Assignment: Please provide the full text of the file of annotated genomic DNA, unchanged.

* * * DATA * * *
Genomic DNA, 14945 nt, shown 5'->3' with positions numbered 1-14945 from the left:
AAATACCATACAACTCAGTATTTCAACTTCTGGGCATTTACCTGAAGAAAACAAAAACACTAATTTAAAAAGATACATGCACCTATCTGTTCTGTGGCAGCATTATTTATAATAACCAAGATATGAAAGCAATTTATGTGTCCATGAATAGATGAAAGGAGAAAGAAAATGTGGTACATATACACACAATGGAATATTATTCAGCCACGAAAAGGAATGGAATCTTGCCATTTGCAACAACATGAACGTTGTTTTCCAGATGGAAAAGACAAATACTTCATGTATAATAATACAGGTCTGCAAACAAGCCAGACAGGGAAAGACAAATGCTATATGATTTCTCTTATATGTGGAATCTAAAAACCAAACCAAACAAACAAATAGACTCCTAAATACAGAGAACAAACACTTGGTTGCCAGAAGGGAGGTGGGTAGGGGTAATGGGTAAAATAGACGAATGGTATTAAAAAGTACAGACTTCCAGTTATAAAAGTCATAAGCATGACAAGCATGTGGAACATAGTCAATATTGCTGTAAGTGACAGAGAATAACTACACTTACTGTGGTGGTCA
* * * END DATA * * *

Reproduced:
Genomic DNA, 14945 nt, shown 5'->3' with positions numbered 1-14945 from the left:
AAATACCATACAACTCAGTATTTCAACTTCTGGGCATTTACCTGAAGAAAACAAAAACACTAATTTAAAAAGATACATGCACCTATCTGTTCTGTGGCAGCATTATTTATAATAACCAAGATATGAAAGCAATTTATGTGTCCATGAATAGATGAAAGGAGAAAGAAAATGTGGTACATATACACACAATGGAATATTATTCAGCCACGAAAAGGAATGGAATCTTGCCATTTGCAACAACATGAACGTTGTTTTCCAGATGGAAAAGACAAATACTTCATGTATAATAATACAGGTCTGCAAACAAGCCAGACAGGGAAAGACAAATGCTATATGATTTCTCTTATATGTGGAATCTAAAAACCAAACCAAACAAACAAATAGACTCCTAAATACAGAGAACAAACACTTGGTTGCCAGAAGGGAGGTGGGTAGGGGTAATGGGTAAAATAGACGAATGGTATTAAAAAGTACAGACTTCCAGTTATAAAAGTCATAAGCATGACAAGCATGTGGAACATAGTCAATATTGCTGTAAGTGACAGAGAATAACTACACTTACTGTGGTGGTCA